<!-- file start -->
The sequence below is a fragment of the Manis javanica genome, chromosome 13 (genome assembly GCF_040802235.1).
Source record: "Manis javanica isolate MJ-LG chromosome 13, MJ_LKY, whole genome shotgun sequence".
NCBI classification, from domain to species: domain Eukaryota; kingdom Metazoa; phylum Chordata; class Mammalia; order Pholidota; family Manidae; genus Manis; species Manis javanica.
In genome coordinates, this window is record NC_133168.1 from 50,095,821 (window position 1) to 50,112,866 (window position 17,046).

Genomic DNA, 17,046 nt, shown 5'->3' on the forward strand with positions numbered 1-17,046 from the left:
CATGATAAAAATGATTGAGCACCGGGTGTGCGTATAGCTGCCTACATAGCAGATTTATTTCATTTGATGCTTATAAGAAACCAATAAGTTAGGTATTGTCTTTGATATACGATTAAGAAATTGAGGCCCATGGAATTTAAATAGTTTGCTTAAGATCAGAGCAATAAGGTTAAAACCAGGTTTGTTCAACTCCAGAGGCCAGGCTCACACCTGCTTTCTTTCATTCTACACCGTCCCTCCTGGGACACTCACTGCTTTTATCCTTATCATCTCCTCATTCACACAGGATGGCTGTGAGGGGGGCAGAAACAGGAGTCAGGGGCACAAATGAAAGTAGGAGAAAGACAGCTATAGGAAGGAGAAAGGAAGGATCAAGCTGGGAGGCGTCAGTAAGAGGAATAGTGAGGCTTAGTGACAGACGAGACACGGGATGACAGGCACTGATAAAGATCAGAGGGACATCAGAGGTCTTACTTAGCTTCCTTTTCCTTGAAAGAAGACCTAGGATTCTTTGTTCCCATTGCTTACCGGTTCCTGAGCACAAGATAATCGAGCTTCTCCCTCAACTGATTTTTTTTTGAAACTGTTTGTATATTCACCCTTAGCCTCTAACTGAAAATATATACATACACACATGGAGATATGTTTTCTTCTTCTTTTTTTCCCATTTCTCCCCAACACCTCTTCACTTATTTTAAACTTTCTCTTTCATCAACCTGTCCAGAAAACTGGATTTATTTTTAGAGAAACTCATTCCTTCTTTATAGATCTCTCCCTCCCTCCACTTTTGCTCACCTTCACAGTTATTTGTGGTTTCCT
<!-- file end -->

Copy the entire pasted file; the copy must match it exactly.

The sequence below is a fragment of the Manis javanica genome, chromosome 13 (genome assembly GCF_040802235.1).
Source record: "Manis javanica isolate MJ-LG chromosome 13, MJ_LKY, whole genome shotgun sequence".
NCBI classification, from domain to species: domain Eukaryota; kingdom Metazoa; phylum Chordata; class Mammalia; order Pholidota; family Manidae; genus Manis; species Manis javanica.
In genome coordinates, this window is record NC_133168.1 from 50,095,821 (window position 1) to 50,112,866 (window position 17,046).

Genomic DNA, 17,046 nt, shown 5'->3' on the forward strand with positions numbered 1-17,046 from the left:
CATGATAAAAATGATTGAGCACCGGGTGTGCGTATAGCTGCCTACATAGCAGATTTATTTCATTTGATGCTTATAAGAAACCAATAAGTTAGGTATTGTCTTTGATATACGATTAAGAAATTGAGGCCCATGGAATTTAAATAGTTTGCTTAAGATCAGAGCAATAAGGTTAAAACCAGGTTTGTTCAACTCCAGAGGCCAGGCTCACACCTGCTTTCTTTCATTCTACACCGTCCCTCCTGGGACACTCACTGCTTTTATCCTTATCATCTCCTCATTCACACAGGATGGCTGTGAGGGGGGCAGAAACAGGAGTCAGGGGCACAAATGAAAGTAGGAGAAAGACAGCTATAGGAAGGAGAAAGGAAGGATCAAGCTGGGAGGCGTCAGTAAGAGGAATAGTGAGGCTTAGTGACAGACGAGACACGGGATGACAGGCACTGATAAAGATCAGAGGGACATCAGAGGTCTTACTTAGCTTCCTTTTCCTTGAAAGAAGACCTAGGATTCTTTGTTCCCATTGCTTACCGGTTCCTGAGCACAAGATAATCGAGCTTCTCCCTCAACTGATTTTTTTTTGAAACTGTTTGTATATTCACCCTTAGCCTCTAACTGAAAATATATACATACACACATGGAGATATGTTTTCTTCTTCTTTTTTTCCCATTTCTCCCCAACACCTCTTCACTTATTTTAAACTTTCTCTTTCATCAACCTGTCCAGAAAACTGGATTTATTTTTAGAGAAACTCATTCCTTCTTTATAGATCTCTCCCTCCCTCCACTTTTGCTCACCTTCACAGTTATTTGTGGTTTCCT